Surgery Overview

A tonsillectomy is the surgical removal of the tonsils. The adenoids may or may not be removed at the same time. Adenoidectomy is not discussed in this topic. For more information, see the topic Ear Infections.

A general anesthetic is always used to sedate a child having a tonsillectomy. Adults may require only a local anesthetic to numb the throat.

What To Expect After Surgery

The surgery may be done as outpatient surgery or, occasionally, during an overnight hospital stay.

A very sore throat usually follows a tonsillectomy and may last for several days. This may affect the sound and volume of the person's voice and his or her ability to eat and drink. The person may also have bad-smelling breath for a few days after surgery. There is a very small risk of bleeding after surgery.

A child having a tonsillectomy may feel "out of sorts" for a period of a week to 10 days. But if the child is feeling well enough, there is no need to restrict his or her activity or to keep the child at home after the first few days.

Why It Is Done

A tonsillectomy may be done in the following cases:

  • A person has recurring episodes of tonsillitis in a single year despite antibiotic treatment.
  • A person has recurring episodes of strep throat in a single year despite antibiotic treatment.
  • Abscesses of the tonsils do not respond to drainage, or an abscess is present in addition to other indications for a tonsillectomy.
  • A persistent foul odor or taste in the mouth is caused by tonsillitis and does not respond to antibiotic treatment.
  • A biopsy is needed to evaluate a suspected tumor of the tonsil.

Large tonsils are not a reason to have a tonsillectomy unless they are causing one of the above problems or they are blocking the upper airway, which may cause sleep apnea or problems with eating.

How Well It Works

Children whose tonsils are removed for recurrent throat infections may have fewer and less severe strep throat infections for at least 2 years. But over time many children who do not have surgery also have fewer throat infections.1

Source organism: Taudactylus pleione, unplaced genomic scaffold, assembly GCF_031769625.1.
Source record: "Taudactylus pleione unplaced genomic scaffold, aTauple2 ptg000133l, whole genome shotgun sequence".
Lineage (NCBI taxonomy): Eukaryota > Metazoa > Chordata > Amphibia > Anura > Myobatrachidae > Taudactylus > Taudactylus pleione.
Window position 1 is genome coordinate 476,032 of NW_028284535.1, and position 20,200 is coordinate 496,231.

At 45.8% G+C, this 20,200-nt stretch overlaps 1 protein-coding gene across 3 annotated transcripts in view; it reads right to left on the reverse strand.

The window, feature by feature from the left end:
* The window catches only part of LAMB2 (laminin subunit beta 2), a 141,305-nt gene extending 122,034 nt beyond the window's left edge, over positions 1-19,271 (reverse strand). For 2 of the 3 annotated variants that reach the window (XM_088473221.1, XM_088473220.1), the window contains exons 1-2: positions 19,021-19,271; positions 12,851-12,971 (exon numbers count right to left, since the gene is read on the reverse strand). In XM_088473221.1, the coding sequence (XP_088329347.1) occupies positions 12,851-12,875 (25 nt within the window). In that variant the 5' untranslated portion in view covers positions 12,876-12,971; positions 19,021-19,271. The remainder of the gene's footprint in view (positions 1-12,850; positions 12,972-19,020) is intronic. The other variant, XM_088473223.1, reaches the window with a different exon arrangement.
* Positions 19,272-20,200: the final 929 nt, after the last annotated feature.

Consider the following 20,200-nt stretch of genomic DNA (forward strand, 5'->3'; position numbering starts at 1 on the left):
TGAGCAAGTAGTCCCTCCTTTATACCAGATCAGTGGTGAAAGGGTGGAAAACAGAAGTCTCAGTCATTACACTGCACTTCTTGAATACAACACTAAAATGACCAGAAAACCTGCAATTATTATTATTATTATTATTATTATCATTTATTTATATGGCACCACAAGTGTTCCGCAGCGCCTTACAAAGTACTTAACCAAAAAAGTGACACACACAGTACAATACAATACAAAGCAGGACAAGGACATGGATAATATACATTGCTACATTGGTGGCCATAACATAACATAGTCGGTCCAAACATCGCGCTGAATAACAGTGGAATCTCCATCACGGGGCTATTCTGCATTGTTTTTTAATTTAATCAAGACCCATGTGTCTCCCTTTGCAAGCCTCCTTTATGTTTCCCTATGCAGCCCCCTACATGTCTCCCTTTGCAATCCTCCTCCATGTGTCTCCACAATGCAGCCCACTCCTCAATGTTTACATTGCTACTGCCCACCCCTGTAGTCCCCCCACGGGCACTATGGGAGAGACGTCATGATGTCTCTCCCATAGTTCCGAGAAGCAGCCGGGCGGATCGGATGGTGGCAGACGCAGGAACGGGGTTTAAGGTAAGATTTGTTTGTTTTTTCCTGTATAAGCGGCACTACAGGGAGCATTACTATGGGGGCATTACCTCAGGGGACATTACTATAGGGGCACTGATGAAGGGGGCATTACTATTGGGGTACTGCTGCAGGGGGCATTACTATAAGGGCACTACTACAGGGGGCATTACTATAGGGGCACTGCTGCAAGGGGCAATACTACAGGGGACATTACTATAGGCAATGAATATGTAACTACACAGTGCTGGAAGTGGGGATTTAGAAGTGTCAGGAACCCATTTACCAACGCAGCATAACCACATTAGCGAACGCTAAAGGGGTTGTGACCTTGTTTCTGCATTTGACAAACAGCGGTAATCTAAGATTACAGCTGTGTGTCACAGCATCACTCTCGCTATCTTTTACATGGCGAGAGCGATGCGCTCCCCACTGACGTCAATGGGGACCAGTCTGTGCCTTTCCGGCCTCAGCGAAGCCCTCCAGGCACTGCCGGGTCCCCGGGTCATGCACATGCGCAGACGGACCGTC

Adults who have their tonsils removed after repeated strep throat infections don't get as many new infections as adults who do not have the surgery. And adults who had the surgery also don't get sore throats as often.2


Normal or expected risks of tonsillectomy include some bleeding after surgery. This is common, especially when the healed scab over the cut area falls off.

Less common or rare risks include:

  • More serious bleeding.
  • Anesthetic complications.
  • Death after surgery (very rare).

What To Think About

When you are trying to decide whether to have the tonsils removed, you might want to think about:

  • How much time a child is missing from school because of throat infections.
  • How much stress and inconvenience the illness has on the family.

The risks of surgery must also be weighed against the risks of leaving the tonsils in. In some cases of persistent strep throat infections, especially if there are other complications, surgery may be the best choice.

Some people think that removing the tonsils may hurt the body's immune system but research does not support this.

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  1. Paradise JL, et al. (2002). Tonsillectomy and adenotonsillectomy for recurrent throat infection in moderately affected children. Pediatrics, 110(1): 7–15.
  2. Alho OP, et al. (2007). Tonsillectomy versus watchful waiting in recurrent streptococcal pharyngitis in adults: Randomised controlled trial. BMJ. Published online March 8, 2007 (doi: 10.1136/bmj.39140.632604.55).

Last Updated: December 10, 2008

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